Guess Who Saved the South Bronx?

On Dec. 10, 1997, President Clinton made a surprise appearance in the South Bronx. After a brief stroll through the once-blighted neighborhood of Charlotte Street, Clinton credited local community development groups with transforming the nation’s worst slum into a livable place over the past 15 years. “Look at where the Bronx was when [president] Carter… Read more »

The GDP Myth

The President’s State of the Union Address was a case in point. The President boasted of the “longest peacetime expansion of our history.” That’s how pols always talk. It sounds like truly wonderful news. But what actually has been expanding? A lot of things can grow, and do. Waistlines grow. Medical bills grow. Traffic, debt,… Read more »

Bad Prescription

At stake in the upcoming Medicare debate is not just the fairness and sufficiency of Medicare funding, but whether health care for America’s elderly will be turned over to the insurance industry which has made such a mess of health care for the non-elderly. To judge from the privatizers’ rhetoric, you would think that health… Read more »

Making it Uncool

Yet how much did all this hurt the tobacco industry’s ability to sell cigarettes? On November 20, the day the attorneys general announced the settlement, the stock of the leading tobacco companies soared. After all, the Big Four tobacco makers will pay only 1 percent of the damages (at most) directly; the rest will be… Read more »


It’s progress that most of us no longer view journalism as simply the gathering of facts. Some facts are more important than others. We know that what readers should get isn’t the facts but the story. A newspaper should help us decide what events mean, and to do this, writers and editors have to interpret,… Read more »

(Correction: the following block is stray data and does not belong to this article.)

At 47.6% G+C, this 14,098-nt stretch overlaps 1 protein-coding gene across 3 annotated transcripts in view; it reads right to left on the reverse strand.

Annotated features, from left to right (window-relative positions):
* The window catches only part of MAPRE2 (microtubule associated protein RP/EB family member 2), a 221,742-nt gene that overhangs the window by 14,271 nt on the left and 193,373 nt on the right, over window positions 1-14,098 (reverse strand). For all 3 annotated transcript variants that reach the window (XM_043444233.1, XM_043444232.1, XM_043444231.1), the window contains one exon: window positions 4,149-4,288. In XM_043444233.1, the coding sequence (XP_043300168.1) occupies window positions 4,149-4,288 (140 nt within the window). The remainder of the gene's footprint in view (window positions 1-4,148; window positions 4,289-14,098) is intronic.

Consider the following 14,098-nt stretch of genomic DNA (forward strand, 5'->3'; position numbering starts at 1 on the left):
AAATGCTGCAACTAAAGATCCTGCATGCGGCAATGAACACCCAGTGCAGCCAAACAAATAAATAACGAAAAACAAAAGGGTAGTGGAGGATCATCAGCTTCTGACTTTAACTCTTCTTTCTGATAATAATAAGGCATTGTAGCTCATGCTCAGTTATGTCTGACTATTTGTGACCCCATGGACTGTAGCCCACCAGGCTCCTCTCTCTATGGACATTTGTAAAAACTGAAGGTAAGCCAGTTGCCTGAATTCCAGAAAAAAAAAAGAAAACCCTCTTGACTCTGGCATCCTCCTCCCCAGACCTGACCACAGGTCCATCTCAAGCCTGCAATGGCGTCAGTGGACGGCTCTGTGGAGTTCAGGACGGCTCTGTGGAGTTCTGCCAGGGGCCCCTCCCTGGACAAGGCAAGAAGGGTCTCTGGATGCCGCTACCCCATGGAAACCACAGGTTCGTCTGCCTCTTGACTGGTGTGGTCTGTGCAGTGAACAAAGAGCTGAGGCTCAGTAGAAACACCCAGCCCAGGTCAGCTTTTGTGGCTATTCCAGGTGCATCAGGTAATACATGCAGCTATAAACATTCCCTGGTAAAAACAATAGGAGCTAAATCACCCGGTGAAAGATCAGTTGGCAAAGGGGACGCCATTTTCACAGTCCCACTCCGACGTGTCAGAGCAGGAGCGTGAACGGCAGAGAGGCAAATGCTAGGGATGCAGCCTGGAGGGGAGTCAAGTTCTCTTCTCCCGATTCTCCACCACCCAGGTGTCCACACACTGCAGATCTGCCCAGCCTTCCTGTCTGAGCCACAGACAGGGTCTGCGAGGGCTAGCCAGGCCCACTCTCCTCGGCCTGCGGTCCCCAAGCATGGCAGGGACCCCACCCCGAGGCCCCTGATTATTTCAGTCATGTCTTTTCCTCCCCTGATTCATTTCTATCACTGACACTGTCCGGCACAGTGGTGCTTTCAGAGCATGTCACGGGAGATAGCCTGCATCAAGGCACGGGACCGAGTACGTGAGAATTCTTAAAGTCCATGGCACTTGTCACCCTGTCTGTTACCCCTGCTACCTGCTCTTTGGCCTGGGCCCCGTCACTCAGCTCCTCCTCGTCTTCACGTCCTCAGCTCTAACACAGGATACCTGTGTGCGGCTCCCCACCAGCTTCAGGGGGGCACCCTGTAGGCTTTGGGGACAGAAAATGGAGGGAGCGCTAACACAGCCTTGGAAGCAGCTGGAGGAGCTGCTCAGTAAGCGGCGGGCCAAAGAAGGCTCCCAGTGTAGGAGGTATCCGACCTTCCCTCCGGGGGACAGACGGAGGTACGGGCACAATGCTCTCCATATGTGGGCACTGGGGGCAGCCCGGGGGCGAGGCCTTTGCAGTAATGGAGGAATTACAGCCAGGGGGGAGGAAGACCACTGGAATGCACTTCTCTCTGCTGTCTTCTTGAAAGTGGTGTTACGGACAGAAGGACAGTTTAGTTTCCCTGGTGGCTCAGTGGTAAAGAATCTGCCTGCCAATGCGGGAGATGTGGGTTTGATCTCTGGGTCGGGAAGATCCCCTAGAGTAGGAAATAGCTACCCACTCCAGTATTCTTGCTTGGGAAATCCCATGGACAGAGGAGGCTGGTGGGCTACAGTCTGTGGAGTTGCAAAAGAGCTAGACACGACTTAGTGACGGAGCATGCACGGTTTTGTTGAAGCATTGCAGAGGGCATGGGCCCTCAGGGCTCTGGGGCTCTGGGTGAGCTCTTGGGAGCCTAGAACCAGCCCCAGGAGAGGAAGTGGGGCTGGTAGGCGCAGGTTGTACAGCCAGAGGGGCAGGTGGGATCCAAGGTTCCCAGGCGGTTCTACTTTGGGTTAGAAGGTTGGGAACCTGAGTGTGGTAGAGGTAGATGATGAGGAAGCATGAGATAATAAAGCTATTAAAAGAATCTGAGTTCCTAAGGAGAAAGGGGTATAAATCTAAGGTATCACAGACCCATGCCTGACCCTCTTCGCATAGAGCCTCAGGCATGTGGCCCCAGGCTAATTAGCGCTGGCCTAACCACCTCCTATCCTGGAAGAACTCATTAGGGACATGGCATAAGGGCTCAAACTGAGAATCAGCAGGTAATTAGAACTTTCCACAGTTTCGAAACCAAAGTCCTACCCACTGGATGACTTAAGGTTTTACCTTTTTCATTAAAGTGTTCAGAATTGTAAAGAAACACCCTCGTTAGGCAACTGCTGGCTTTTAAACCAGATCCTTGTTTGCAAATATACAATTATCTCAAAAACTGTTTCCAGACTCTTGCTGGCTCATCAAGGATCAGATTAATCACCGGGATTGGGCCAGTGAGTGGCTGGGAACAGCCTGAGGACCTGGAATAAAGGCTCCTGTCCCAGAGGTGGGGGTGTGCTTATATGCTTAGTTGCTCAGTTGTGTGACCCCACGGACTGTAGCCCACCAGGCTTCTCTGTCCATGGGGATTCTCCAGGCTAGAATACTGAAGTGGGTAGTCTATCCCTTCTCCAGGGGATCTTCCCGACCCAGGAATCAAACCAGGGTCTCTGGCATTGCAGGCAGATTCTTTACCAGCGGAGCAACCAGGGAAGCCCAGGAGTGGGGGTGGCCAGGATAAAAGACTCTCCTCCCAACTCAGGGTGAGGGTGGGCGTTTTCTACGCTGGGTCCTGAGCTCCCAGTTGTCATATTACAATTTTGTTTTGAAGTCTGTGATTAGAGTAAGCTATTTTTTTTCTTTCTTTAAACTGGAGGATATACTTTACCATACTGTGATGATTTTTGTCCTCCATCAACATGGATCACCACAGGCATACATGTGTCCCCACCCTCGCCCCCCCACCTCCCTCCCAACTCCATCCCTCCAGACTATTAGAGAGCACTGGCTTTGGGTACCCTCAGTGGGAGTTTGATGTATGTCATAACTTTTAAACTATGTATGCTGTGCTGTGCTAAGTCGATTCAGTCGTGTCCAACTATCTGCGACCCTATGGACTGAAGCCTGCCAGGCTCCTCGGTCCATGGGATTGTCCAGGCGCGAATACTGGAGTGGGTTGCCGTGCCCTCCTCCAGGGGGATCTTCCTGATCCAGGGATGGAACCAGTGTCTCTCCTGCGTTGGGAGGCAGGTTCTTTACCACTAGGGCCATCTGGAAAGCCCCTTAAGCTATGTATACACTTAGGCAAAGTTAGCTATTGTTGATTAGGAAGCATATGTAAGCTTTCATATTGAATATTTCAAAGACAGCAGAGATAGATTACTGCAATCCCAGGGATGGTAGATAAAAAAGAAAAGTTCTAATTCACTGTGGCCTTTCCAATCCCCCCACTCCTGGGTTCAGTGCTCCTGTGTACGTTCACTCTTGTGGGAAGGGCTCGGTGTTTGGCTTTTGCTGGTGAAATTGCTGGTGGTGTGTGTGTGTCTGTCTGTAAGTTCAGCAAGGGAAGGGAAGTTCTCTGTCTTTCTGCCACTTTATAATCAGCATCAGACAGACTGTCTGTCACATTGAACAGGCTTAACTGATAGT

Jesse’s Victory

If all this seems a funny political sideshow, it isn’t. Ventura’s election carries important implications for politics in Minnesota and the nation as a whole. His triumph seems so beyond the pale that a lot must be happening in our politics to cause it. And a lot is. Jesse’s ascendancy underscores the great and growing… Read more »


One of the most enduring visual images of the news business is the “zipper” – the electronic display belt (most famously in Times Square) that relays breaking news to passersby. “Pearl Harbor attacked,” “FDR dead” “Space shuttle launched” – the zipper has always been concise, clear, and as “objective” as it is possible to be…. Read more »


is a senior editor of The New Republic, a contributing editor of The Atlantic Monthly, and author of Beside Still Waters: Searching for Meaning in an Age of Doubt. In a bid to curry favor with powerful insiders, Gregg Easterbrook today sent Charles Peters an article telling him what he wanted to hear about trends… Read more »


The problem the Monthly‘s getting at is not confined to news stories with loaded lead-ins. (“Dogged by criticism of his role in the Lewinsky case, President Clinton today raised a man from the dead with the slightest touch of his hand.”) It’s just as common, and has an even longer history, in the portentous-sounding but… Read more »


It is endearing of Charlie Peters to sponsor a symposium calling for more objective, less opinion-laden journalism. Can this be the same beloved, raccoon-eyed editor who used to hector his editors when they offered up an overly fact-laden piece: “Where’s the gospel?” The same man who infuriated dozens of America’s leading journalists by writing his… Read more »